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#announcements
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2020-01-08
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wilkerlucio05:01:26

Hello everybody, just release a new library called edn-json (https://github.com/wilkerlucio/edn-json). This library provides a way to encode EDN data to JSON, similar to clj->js, but does it in a way that allows restauration of the EDN types on the conversion back (keywords, symbols, uuids, etc...). The intended application is to be able to store data from EDN in JSON document stores (like MongoDB, IndexedDB...) in a way that keeps them efficient (leveraging the structure) while enable the data to be converted back to it's original form. More details on the README.

wilkerlucio05:01:26

Hello everybody, just release a new library called edn-json (https://github.com/wilkerlucio/edn-json). This library provides a way to encode EDN data to JSON, similar to clj->js, but does it in a way that allows restauration of the EDN types on the conversion back (keywords, symbols, uuids, etc...). The intended application is to be able to store data from EDN in JSON document stores (like MongoDB, IndexedDB...) in a way that keeps them efficient (leveraging the structure) while enable the data to be converted back to it's original form. More details on the README.

mafcocinco14:01:05

Is this similar to transit?

isak15:01:10

For transit, they specifically caution against storing the results, while this one encourages it @U6SN41SJC

mafcocinco15:01:06

Ah, makes sense. So they are complimentary? Or would you say edn-json is a super set of the functionality that transit provides?

isak15:01:02

Yea, complementary, I think. It sounds like it would still make sense to use transit for transport, and this for anything durable (or if you need other JS-like tools to be able to interact with it easily)

shaun-mahood15:01:00

I believe that transit no longer discourages you from using it to store results - they updated the readme after having no breaking changes for a few years.

favila16:01:33

I think the distinction is, transit uses json as a storage/transmission medium, but edn-json actually translates to json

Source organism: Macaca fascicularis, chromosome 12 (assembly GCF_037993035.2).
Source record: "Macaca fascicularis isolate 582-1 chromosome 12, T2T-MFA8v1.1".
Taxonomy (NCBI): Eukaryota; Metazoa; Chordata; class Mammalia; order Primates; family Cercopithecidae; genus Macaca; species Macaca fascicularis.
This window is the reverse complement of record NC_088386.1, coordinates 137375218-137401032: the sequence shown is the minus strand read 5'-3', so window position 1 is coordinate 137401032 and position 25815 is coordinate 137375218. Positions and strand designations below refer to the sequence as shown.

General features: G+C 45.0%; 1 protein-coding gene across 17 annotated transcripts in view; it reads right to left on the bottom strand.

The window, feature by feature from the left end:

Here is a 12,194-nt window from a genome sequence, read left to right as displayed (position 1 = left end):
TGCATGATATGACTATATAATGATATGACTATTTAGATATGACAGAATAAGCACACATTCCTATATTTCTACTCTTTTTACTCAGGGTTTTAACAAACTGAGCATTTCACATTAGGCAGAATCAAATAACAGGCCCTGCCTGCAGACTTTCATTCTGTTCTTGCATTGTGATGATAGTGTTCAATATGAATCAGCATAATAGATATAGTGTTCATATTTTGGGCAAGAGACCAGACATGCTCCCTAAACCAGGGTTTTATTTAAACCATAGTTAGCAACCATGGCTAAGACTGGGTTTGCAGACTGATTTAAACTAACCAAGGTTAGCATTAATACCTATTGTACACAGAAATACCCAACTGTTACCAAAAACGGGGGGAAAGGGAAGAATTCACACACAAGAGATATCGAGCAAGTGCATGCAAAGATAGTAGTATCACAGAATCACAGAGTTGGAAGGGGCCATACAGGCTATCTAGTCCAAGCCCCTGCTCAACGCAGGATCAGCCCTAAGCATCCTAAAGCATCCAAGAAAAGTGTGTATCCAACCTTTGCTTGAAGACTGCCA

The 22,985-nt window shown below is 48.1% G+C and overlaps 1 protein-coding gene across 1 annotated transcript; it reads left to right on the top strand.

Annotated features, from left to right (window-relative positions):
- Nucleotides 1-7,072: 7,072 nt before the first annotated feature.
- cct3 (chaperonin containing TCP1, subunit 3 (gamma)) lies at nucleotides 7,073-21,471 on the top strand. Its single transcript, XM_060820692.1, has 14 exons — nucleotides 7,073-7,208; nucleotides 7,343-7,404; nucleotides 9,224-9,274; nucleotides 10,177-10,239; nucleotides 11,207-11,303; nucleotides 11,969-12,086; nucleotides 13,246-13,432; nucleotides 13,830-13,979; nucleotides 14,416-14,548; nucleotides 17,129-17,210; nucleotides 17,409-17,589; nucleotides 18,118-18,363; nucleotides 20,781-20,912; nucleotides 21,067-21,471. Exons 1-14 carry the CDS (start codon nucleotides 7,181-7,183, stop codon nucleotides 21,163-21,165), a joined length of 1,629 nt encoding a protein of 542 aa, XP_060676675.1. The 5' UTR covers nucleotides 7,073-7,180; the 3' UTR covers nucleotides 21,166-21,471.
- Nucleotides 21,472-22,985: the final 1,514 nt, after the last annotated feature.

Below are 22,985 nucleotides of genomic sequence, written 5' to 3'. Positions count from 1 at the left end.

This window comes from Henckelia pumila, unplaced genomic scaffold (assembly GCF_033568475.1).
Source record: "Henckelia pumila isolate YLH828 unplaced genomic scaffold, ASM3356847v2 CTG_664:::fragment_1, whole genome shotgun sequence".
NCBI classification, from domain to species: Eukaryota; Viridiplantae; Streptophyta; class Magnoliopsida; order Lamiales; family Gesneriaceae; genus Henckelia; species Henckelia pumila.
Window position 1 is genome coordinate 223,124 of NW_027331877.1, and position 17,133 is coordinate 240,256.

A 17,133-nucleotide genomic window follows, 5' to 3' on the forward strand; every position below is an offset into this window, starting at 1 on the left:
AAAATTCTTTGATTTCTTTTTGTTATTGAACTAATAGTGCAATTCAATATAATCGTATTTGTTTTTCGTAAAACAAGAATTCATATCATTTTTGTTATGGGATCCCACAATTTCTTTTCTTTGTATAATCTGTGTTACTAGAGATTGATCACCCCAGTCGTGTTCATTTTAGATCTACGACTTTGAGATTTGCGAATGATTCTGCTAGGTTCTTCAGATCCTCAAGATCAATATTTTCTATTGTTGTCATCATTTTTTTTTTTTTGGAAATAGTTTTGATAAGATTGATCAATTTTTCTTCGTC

favila16:01:10

the json transit produces is good for ensuring faithful round-trips in and out of edn types, but itโ€™s not good for consuming as json

favila16:01:47

edn-json gives up some round-tripability to get something that a native json environment could consume comfortably

pithyless21:01:19

FYI - a typo in the README:

(= (edn->json #uuid "") "__edn-value|#uuid foo/symb")

wilkerlucio12:01:05

thanks, fixed

petr.mensik16:01:58

Hello guys, I just released a new library for working with Microsoft Exchange. It's built on top of ews-java-api so it simplifies communication with Exchange a lot. Any suggestions or PRs are very welcomed ๐Ÿ™‚ https://github.com/pmensik/exchange-api

eval202016:01:46

New release for deps-try - Quickly try out dependencies on rebel-readline. https://gitlab.com/eval/deps-try/tree/master#deps-try Updates: - rebel-readline now pprints return values (thanks to @dominicm) - invoke without dep Get Started

$ clojure -A:try clj-time
...
user=> (require '[clj-time.core :as t])
user=> (t/now)
;; add additional dependencies
user=> :repl/try tick

p-himik16:01:37

How is deps-try better than using -Sdeps? It's a bit less verbose (assuming deps-try is added in the user's clj config), but is there something I'm missing?

eval202017:01:45

It's indeed similar to (but way easier than) clojure -A:rebel -Sdeps '{:deps {foo {:mvn/version "RELEASE"} some-other {:mvn/version "RELEASE"}}}'. Additionally deps-try allows to add dependencies once the repl is running via :repl/try other-dep.

p-himik17:01:40

Ah, I can see that you use clojure.tools.deps.alpha.repl/add-lib - that's what I do myself. :) Nice!